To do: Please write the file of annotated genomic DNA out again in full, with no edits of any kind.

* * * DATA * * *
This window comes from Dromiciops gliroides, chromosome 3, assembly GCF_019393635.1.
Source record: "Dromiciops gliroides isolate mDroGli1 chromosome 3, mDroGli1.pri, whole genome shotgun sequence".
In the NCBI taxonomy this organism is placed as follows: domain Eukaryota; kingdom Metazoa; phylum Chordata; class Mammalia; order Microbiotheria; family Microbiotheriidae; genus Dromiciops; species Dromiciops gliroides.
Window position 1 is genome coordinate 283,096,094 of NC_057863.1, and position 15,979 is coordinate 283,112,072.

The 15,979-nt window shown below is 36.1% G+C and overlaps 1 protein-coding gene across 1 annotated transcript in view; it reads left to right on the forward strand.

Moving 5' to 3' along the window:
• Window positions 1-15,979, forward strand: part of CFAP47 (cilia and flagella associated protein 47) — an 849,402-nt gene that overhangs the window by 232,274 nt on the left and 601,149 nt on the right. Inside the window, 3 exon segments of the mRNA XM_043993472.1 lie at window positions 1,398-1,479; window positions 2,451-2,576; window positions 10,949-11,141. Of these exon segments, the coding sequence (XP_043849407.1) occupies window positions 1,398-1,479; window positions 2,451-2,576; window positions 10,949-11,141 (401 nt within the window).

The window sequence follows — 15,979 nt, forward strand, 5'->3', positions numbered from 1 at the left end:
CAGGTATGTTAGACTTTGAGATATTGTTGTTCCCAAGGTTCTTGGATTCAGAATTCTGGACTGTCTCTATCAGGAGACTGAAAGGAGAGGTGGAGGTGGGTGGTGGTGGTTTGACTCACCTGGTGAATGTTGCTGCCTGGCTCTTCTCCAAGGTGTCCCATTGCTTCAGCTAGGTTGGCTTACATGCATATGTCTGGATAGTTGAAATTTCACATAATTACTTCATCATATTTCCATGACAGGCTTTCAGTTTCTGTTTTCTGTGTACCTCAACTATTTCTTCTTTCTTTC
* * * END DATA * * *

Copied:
This window comes from Dromiciops gliroides, chromosome 3, assembly GCF_019393635.1.
Source record: "Dromiciops gliroides isolate mDroGli1 chromosome 3, mDroGli1.pri, whole genome shotgun sequence".
In the NCBI taxonomy this organism is placed as follows: domain Eukaryota; kingdom Metazoa; phylum Chordata; class Mammalia; order Microbiotheria; family Microbiotheriidae; genus Dromiciops; species Dromiciops gliroides.
Window position 1 is genome coordinate 283,096,094 of NC_057863.1, and position 15,979 is coordinate 283,112,072.

The 15,979-nt window shown below is 36.1% G+C and overlaps 1 protein-coding gene across 1 annotated transcript in view; it reads left to right on the forward strand.

Moving 5' to 3' along the window:
• Window positions 1-15,979, forward strand: part of CFAP47 (cilia and flagella associated protein 47) — an 849,402-nt gene that overhangs the window by 232,274 nt on the left and 601,149 nt on the right. Inside the window, 3 exon segments of the mRNA XM_043993472.1 lie at window positions 1,398-1,479; window positions 2,451-2,576; window positions 10,949-11,141. Of these exon segments, the coding sequence (XP_043849407.1) occupies window positions 1,398-1,479; window positions 2,451-2,576; window positions 10,949-11,141 (401 nt within the window).

The window sequence follows — 15,979 nt, forward strand, 5'->3', positions numbered from 1 at the left end:
CAGGTATGTTAGACTTTGAGATATTGTTGTTCCCAAGGTTCTTGGATTCAGAATTCTGGACTGTCTCTATCAGGAGACTGAAAGGAGAGGTGGAGGTGGGTGGTGGTGGTTTGACTCACCTGGTGAATGTTGCTGCCTGGCTCTTCTCCAAGGTGTCCCATTGCTTCAGCTAGGTTGGCTTACATGCATATGTCTGGATAGTTGAAATTTCACATAATTACTTCATCATATTTCCATGACAGGCTTTCAGTTTCTGTTTTCTGTGTACCTCAACTATTTCTTCTTTCTTTC